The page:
As the grim reality of what happened on Friday 13th in the streets and gathering places of Paris unfolded, social media began to fill up with information, bewilderment and sorrow and the #prayforparis hashtag.
As I write church leaders across the city will be reflecting on how they must respond tomorrow as their congregations gather. It will be a time for lament but also a time for wisdom to be imparted and the character of God demonstrated.
Paris and London are the two cities with the highest church attendances in Europe. Gatherings tomorrow will be crucial to the healing that this much loved French city, now in mourning, will need in the coming days.
How can we #prayforparis? Let me suggest five ways.
1. Pray for those who mourn
With the death toll likely to rise there will be hundreds of families devastated by the unthinkable thing that has happened to them. Their sorrow may not be soothed by our well meaning words but they will often be comforted by the practical support of friends, church and community. Pray that there will be comforters for all who mourn.
2. Pray for those who bring comfort
Because one of the attacks was at the Stade de France during the France v Germany football match literally 100,000 people will have been directly impacted there and elsewhere. Theirs will in most cases, not be the sorrow of death seen at first hand. But the emotional impact of death stepping close to them will reverberate in their hearts and minds for weeks, months and years. Pray that God will bring them people full of wisdom, truth and comfort who will help them process the tide of emotions they may feel now and in the future.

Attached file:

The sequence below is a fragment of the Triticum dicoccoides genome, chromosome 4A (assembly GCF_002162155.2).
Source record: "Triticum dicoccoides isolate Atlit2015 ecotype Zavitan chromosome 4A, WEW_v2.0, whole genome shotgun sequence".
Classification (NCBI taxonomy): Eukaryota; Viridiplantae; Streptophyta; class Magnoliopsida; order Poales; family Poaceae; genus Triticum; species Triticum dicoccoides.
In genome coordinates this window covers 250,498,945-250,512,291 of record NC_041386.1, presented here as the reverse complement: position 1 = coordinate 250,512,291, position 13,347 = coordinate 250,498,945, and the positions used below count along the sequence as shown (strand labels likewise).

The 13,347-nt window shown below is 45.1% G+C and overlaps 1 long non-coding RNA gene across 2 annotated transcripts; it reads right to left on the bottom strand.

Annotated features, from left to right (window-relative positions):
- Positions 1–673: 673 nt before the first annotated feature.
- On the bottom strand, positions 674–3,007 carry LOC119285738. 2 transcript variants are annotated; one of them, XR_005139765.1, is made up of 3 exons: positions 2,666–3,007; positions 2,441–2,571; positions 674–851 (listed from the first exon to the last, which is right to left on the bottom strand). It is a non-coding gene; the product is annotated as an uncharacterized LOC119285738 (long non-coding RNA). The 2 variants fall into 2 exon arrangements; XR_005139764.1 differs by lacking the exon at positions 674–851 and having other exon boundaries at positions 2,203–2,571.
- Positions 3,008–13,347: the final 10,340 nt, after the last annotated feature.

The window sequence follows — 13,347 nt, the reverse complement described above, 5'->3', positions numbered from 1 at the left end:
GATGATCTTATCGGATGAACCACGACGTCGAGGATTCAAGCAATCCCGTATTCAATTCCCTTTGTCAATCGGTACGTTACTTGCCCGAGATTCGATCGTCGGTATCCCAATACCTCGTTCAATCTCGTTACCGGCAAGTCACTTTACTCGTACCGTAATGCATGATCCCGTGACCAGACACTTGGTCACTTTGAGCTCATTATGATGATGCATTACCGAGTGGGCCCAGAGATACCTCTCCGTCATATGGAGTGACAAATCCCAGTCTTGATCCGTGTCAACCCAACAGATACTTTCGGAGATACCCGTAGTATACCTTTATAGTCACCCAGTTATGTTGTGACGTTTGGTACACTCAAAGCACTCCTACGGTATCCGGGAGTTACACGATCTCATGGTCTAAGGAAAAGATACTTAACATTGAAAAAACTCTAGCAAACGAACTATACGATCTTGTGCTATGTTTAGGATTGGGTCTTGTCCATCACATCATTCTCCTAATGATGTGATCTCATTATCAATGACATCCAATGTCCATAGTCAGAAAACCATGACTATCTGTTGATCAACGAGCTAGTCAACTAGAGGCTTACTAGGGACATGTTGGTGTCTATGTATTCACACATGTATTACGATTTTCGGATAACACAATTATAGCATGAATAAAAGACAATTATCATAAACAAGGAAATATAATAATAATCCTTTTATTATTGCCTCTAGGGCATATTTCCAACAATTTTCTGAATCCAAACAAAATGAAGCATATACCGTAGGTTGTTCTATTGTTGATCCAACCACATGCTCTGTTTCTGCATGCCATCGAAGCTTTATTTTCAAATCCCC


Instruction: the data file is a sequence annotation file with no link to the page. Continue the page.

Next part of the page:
3.Pray for those who restrain evil and bring rescue
Police and security staff, doctors, nurses and the fireman who provide the ambulance service have and will be working to restrain evil and rescue the injured. They know what they must do in these circumstances but it will be very hard for them to forget what they saw, particularly at the concert venue. Ask God to send them hope for the future even as they have witnessed man’s inhumanity to man and might be tempted to despair.
4.Pray for those who must bring wisdom
The Protestant church in France is at it’s strongest numerically in Paris. The Catholic church in Paris are significant users of the Alpha course. There are literally hundreds of churches across the city of every shape and size. The highest concentration of evangelical churches is in the area around the Stade de France. As they meet tomorrow this will not be a tragic event in another city, it will be something that happened on their streets and impacted their neighbours.
Events like these trigger fear, but there will also sometimes be voices of prejudice or apocalyptic speculation as well as understandable questions about God and suffering. Those who lead the Paris churches and indeed churches across France will need to be full of wisdom tomorrow. Should they set aside their plans and simply pray? What biblical wisdom can they share that will help their normal congregations and those who might attend seeking comfort and insight about what has happened.
Wisdom is a gift of the Spirit and the fruit of minds renewed in the patterns of God’s thinking. Pray for an outpouring of it on those gifted to lead in the churches of Paris at this time.
5. Pray for those already vulnerable
Many Muslim background people are in France because they sought to escape oppression or poverty in their nation. Life is by no means easy for them at the best of times. Just as we would shy away from being linked to murderous Protestant paramilitaries during the Northern Ireland troubles they would would not want to be spoken of in the same breath as those who murdered indiscriminately yesterday in the streets of Paris.
They will feel especially vulnerable at the moment. Pray that many in the Christian community will ‘love their neighbours’ at this time. Pray that intentional love will disarm prejudice, protect communities from conflict, defuse confrontation and much else.
Dave Roberts is a former Premier Christianity magazine editor, and current teaching pastor at The Bridge International church in Paris,which attracts people from over 30 nationalities every week.